Sir, I was very pleased to see the letter from E. J. L. Griffiths in your February issue giving some notes on the 2-litre Lagonda. I have been specialising on this model for about six years now and

would like to correct one or two errors and add a little further information.

Firstly, the b.h.p. of the 1926 highframe model was about 60, the ” Speed Model ” with 6.8-to-1 compression ratio developing 65, and the supercharged engine 85 b.h.p. Maximum speeds were in the regions of 70, 75, and 90 m.p.h. respectively. In a road test by the Autocar the supercharged job had a mean maximum of 88 m.p.h. and the acceleration from to 70 m.p.h. took 22 2/5 sees.

In the lubrication system of the early models, up to about 1929, the pump on the front of the timing ease drew oil direct from the sump through a gauze filter and delivered it through a junction box to the rockers, idler sprockets and main bearings. There was a separate copper oil gallery for the main bearings connected to them by unions. The later engines had this oil gallery pipe cast into the crankcase and was above them with a separate cross-feed drilled to each bearing. On these engines also, the selfcleaning filter was fitted between the pump and main bearings only.

The standard pistons were Aerates.

On early engines the dynamo was mounted alongside the block below the exhaust manifold and driven by the timing chain. This was changed later to the more familiar position on the front of the timing ease directly driven by the crankshaft.

When the supercharger was added it was placed between the dynamo and the crankshaft and driven by bevel gears. It was a Powerplus and the carburetter may sometimes be a Cozette, but was usually S.U.

Unblown models had originally a single Zenith ” triple confuser,” later changed to two, and later still to S.U.s. Only the single Zenith was water-jacketed, a pipe being taken from the centre of the rear coolant pump case to the induction manifold and thence to the rear of the cylinder head by copper pipes.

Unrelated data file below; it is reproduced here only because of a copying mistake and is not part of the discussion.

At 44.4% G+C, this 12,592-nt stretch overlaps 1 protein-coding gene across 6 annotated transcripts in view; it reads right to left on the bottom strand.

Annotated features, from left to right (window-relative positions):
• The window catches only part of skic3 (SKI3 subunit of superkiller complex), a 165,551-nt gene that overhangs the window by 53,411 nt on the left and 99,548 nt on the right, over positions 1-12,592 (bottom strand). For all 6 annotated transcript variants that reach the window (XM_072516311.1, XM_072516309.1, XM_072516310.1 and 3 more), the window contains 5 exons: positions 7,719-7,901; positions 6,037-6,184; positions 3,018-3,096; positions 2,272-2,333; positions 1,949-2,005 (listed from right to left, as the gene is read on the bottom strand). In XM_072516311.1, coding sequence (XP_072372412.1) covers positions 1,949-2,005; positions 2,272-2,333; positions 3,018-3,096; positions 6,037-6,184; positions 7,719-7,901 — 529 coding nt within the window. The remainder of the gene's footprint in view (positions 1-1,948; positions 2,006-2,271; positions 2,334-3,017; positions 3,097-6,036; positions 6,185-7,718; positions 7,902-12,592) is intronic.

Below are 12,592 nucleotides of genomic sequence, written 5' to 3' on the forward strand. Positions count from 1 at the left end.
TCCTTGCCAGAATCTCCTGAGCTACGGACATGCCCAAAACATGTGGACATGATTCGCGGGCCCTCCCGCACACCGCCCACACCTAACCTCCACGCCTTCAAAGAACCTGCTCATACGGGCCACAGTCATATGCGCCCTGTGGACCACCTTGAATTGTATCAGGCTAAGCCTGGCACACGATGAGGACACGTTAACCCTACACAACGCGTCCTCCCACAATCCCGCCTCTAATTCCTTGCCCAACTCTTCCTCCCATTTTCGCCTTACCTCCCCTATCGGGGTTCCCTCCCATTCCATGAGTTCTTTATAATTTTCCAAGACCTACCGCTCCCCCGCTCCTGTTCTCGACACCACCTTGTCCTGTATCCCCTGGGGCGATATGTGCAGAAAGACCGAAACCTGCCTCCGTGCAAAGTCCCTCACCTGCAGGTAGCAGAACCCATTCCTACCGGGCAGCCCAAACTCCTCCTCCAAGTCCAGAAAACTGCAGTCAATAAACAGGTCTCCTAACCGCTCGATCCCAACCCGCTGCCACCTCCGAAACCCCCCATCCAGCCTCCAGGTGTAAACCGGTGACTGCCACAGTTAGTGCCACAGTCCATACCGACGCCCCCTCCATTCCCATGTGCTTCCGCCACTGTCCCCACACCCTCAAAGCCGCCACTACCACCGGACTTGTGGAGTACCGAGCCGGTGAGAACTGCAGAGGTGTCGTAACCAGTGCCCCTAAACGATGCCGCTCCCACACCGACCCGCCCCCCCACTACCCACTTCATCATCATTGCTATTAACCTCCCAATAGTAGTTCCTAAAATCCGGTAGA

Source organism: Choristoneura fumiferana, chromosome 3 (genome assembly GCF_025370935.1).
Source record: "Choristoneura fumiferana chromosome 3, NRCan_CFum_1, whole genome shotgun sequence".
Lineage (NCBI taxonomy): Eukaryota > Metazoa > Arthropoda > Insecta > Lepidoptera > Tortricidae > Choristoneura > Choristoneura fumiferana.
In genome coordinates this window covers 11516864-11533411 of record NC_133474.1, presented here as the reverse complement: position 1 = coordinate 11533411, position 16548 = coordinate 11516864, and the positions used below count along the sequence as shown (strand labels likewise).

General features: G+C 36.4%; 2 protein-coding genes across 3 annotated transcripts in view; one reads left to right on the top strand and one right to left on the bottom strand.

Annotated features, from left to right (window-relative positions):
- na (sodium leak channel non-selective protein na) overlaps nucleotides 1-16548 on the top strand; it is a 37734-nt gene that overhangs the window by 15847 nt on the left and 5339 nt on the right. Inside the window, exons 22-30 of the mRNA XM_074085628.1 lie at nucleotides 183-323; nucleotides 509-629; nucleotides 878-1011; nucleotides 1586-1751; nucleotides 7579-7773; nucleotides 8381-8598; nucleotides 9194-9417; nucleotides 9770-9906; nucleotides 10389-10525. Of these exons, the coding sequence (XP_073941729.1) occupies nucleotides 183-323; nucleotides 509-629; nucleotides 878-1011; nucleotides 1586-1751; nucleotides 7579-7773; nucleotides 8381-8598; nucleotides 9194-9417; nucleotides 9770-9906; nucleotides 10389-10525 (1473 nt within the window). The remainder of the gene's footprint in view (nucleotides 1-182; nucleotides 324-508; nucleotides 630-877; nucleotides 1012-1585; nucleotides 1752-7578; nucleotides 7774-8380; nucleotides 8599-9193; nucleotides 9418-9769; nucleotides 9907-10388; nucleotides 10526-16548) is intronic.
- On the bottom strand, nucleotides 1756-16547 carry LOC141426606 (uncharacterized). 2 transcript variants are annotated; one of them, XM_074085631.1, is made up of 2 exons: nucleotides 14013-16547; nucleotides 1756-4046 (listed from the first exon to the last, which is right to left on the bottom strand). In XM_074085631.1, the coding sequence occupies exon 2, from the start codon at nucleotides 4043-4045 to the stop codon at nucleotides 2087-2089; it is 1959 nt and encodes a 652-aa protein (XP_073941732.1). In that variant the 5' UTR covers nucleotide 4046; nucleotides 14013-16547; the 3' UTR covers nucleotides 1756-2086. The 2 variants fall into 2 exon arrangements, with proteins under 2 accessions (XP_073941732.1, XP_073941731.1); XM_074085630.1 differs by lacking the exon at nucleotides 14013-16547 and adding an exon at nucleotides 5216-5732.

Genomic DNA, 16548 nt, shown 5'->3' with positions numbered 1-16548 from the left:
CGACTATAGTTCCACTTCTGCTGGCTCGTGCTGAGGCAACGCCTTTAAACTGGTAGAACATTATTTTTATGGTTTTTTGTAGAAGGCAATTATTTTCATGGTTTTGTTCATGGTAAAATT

The blow-off valve fitted to the supercharger was later transferred to the top of the induction manifold.

Autovac petrol feed was employed until the advent of the supercharged model, when it was changed to A.C. pump driven by a cam screwed into the rear of the inlet camshaft, the rev.-counter being similarly driven from the exhaust side.

Most engines had a Lucas magneto, but the very late ones had coil ignition and supercharged jobs an inductance type magneto.

A point to watch is the fine threads used on the cylinder head studs, bearer foot bolts and shock-absorber bolts, amongst others, I think they are C.E.I. threads of 26 t.p.i.

• I have had alternative axle ratios of 5.3, 4.6, 4.4, 4.1, and on the supercharged job 3.66 to 1 quoted to me at various times by the Lagonda Company. Three types of gearbox were available, all r.h. change, and the brake shoes were made so that shims could be packed under the feet for adjusting purposes. The drums are about 14″ diameter. Steering is by Bishop cam, the speed model having a spring wheel. The ground clearance was : Standard, 10″ ; Speed Model, 7. In spite of the unique points in its design, a considerable departure from previous Lagonda practice, it did not do

very well in races, usually only being put out by minor troubles and accidents. At rallies and in various trials, however, it did very well. W. M. Couper had a special model, and on looking back through some 1929-32 copies of various motoring publications I noted that it appeared frequently on the list of prizewinners. I am, Yours, etc.,

F. G. DE B. HART. London, N.W.3.